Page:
Iago. If you are so fond over her iniquity, give her patent to offend; for if it touch not you, it comes near nobody.

Oth. I will chop her into messes :-Cuckold me!
Iago. O, 'tis foul in her.
Oth. With mine officer !
Iago. That's fouler.

Oth. Get me some poison, lago; this night :-I'll not expostulate with her, lest her body and beauty unprovide my mind again this night, Iago.

Iago. Do it not with poison, strangle her in her bed, even the bed she hath contaminated.

Oth. Good, good: the justice of it pleases; very good.

Iago. And, for Cassio,-let me be his undertaker : You shall hear more by midnight.

[A Trumpet within. Oth. Excellent good.—What trumpet is that same?

Iago. Something from Venice, sure. "Tis Lodovico, Come from the duke; and, see, your wife is with him.

Enter Lodovico, DesDEMONA, and Attendants.

Lod. 'Save you, worthy general!

- of so gentle a condition !] i.e. Of so sweet a disposition.--MALONE.

Oth.

With all my heart, sir." Lod. The duke and senators of Venice greet you.

[Gives him a Packet. Oth. I kiss the instrument of their pleasures.

[Opens the Packet, and reads. Des. And what's the news, good cousin Lodovico?

Iago. I am very glad to see you, signior;
Welcome to Cyprus.

Lod. I thank you: how does lieutenant Cassio ?
Iago. Lives, sir.
Des. Cousin, there's fallen between him and

my

lord An unkind breach: but you shall make all well.

Oth. Are you sure of that?
Des. My lord?
Oth.

This
fail you not to do, as you will

[Reads. Lod. He did not call: he's busy in the paper, Is there division 'twixt thy lord and Cassio?

Des. A most unhappy one; I would do much
To atone them, for the love I bear to Cassio.

Oth. Fire and brimstone!
Des.

My lord?
Oth.

Are you wise ? Des. What, is he angry? Lod.

'May be, the letter mov'd him; For, as I think, they do command him home, Deputing Cassio in his government.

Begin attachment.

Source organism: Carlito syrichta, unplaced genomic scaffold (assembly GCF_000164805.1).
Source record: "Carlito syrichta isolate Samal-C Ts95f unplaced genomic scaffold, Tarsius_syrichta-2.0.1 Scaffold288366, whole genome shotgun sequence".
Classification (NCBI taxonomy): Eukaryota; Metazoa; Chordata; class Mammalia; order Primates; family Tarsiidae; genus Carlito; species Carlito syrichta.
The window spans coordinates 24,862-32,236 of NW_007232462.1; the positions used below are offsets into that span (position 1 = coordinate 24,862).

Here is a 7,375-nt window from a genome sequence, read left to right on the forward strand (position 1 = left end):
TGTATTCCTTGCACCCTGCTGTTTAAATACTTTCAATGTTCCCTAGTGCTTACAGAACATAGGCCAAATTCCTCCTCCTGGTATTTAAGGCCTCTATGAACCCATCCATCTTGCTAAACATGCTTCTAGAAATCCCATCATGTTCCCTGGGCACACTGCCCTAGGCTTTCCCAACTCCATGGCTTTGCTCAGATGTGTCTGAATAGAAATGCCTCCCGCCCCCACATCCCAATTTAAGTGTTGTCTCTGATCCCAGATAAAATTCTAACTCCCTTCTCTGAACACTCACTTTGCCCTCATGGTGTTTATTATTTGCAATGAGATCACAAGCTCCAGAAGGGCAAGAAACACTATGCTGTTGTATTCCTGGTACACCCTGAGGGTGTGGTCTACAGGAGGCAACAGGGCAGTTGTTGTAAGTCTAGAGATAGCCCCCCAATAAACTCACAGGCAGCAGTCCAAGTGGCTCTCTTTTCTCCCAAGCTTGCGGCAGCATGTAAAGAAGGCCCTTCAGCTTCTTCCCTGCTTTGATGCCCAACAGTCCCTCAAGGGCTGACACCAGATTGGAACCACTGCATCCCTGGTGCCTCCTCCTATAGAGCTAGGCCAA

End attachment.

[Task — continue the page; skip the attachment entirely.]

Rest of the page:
Des. By my troth, I am glad on't.
Oth.

Indeed?
Des.

My lord ? Oth. I am glad to see you mad. Des.

How, sweet Othello? Oth. Devil!

[Striking her. Des.

I have not desery'd this. Lod. My lord, this would not be believ'd in Venice, Though I should swear I saw it: 'Tis very much; Make her amends, she weeps.

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With all my heart, sir.) This does not relate to what Lodovico has just said, but is spoken by Othello while he salutes him.---MALONE.

atone -] i. e. Reconcile.

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Oth.

O devil, devil!
If that the earth could teem with woman's tears,”
Each drop she falls would prove a crocodile :
Out of my sight!
Des.
I will not stay to offend you.

[Going Lod. Truly, an obedient lady : I do beseech your lordship, call her back.

Oth. Mistress-
Des.

My lord?
Oth.

What would you with her, sir? Lod. Who, I, my lord ?

Oth. Ay; you did wish, that I would make her turn: Sir, she can turn, and turn, and yet go on, And turn again; and she can weep, sir, weep; And she's obedient, as you say,--obedient,Very obedient:-Proceed you in your tears. Concerning this, sir,— well-painted passion! I am commanded home Get you away: I'll send for you anon.—Sir, I obey the mandate, And will return to Venice ;-Hence, avaunt!

[Exit DesDEMONA. Cassio shall have my place. And,--sir, to-night, I do entreat that we may sup together. You are welcome, sir, to Cyprus. Goats and monkies!

[Exit. Lod. Is this the noble Moor whom our full senate Call-all-in-all sufficient ?- This the noble nature Whom passion could not shake? whose solid virtue The shot of accident, nor dart of chance, Could neither graze, nor pierce ? lago,

He is much chang’d. Lod. Are his wits safe? is he not light of brain? Iago. He is that he is; I may not breathe my censure.

· If that the earth could teem with woman's tears, &c.] By the doctrine of equivocal generation, new animals were supposed producible by new combinations of matter. Shakspeare here alludes to the fabulous accounts of crocodiles. Each tear (says Othello) which falls from the false Desdemona, would generate a crocodile ; the most deceitful of all animals, and whose own tears are proverbially fallacious. Falls is here used actively for lets fall.Johnson, Malone, and STEEVENS.